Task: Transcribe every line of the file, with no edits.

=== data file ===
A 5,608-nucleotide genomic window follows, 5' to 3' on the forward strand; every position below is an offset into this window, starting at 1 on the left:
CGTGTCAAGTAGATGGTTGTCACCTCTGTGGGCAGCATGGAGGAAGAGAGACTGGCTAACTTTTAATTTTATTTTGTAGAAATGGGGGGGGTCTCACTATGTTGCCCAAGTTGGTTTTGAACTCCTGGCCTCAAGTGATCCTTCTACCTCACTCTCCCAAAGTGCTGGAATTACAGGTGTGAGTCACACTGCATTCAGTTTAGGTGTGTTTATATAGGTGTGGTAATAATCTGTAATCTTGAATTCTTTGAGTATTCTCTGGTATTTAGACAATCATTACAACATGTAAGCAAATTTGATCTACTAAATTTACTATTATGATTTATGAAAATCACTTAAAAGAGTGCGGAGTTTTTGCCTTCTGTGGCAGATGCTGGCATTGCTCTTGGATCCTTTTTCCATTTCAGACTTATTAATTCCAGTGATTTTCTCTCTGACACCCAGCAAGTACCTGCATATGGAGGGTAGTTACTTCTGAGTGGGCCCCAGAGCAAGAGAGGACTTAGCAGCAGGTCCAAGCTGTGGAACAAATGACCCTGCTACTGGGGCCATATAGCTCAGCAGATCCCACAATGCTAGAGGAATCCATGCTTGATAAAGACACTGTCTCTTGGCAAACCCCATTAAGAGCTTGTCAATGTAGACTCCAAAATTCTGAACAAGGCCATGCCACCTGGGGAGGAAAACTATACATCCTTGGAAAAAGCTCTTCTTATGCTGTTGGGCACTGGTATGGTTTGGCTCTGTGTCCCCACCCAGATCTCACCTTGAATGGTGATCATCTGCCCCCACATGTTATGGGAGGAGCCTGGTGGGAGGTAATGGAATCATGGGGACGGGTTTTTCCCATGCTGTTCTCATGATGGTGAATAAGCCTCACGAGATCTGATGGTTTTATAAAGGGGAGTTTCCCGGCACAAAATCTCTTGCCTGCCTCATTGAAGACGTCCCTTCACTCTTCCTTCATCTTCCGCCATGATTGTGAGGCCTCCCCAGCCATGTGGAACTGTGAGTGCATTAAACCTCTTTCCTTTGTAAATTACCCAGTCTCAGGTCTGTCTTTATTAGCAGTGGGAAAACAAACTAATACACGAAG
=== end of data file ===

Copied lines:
A 5,608-nucleotide genomic window follows, 5' to 3' on the forward strand; every position below is an offset into this window, starting at 1 on the left:
CGTGTCAAGTAGATGGTTGTCACCTCTGTGGGCAGCATGGAGGAAGAGAGACTGGCTAACTTTTAATTTTATTTTGTAGAAATGGGGGGGGTCTCACTATGTTGCCCAAGTTGGTTTTGAACTCCTGGCCTCAAGTGATCCTTCTACCTCACTCTCCCAAAGTGCTGGAATTACAGGTGTGAGTCACACTGCATTCAGTTTAGGTGTGTTTATATAGGTGTGGTAATAATCTGTAATCTTGAATTCTTTGAGTATTCTCTGGTATTTAGACAATCATTACAACATGTAAGCAAATTTGATCTACTAAATTTACTATTATGATTTATGAAAATCACTTAAAAGAGTGCGGAGTTTTTGCCTTCTGTGGCAGATGCTGGCATTGCTCTTGGATCCTTTTTCCATTTCAGACTTATTAATTCCAGTGATTTTCTCTCTGACACCCAGCAAGTACCTGCATATGGAGGGTAGTTACTTCTGAGTGGGCCCCAGAGCAAGAGAGGACTTAGCAGCAGGTCCAAGCTGTGGAACAAATGACCCTGCTACTGGGGCCATATAGCTCAGCAGATCCCACAATGCTAGAGGAATCCATGCTTGATAAAGACACTGTCTCTTGGCAAACCCCATTAAGAGCTTGTCAATGTAGACTCCAAAATTCTGAACAAGGCCATGCCACCTGGGGAGGAAAACTATACATCCTTGGAAAAAGCTCTTCTTATGCTGTTGGGCACTGGTATGGTTTGGCTCTGTGTCCCCACCCAGATCTCACCTTGAATGGTGATCATCTGCCCCCACATGTTATGGGAGGAGCCTGGTGGGAGGTAATGGAATCATGGGGACGGGTTTTTCCCATGCTGTTCTCATGATGGTGAATAAGCCTCACGAGATCTGATGGTTTTATAAAGGGGAGTTTCCCGGCACAAAATCTCTTGCCTGCCTCATTGAAGACGTCCCTTCACTCTTCCTTCATCTTCCGCCATGATTGTGAGGCCTCCCCAGCCATGTGGAACTGTGAGTGCATTAAACCTCTTTCCTTTGTAAATTACCCAGTCTCAGGTCTGTCTTTATTAGCAGTGGGAAAACAAACTAATACACGAAG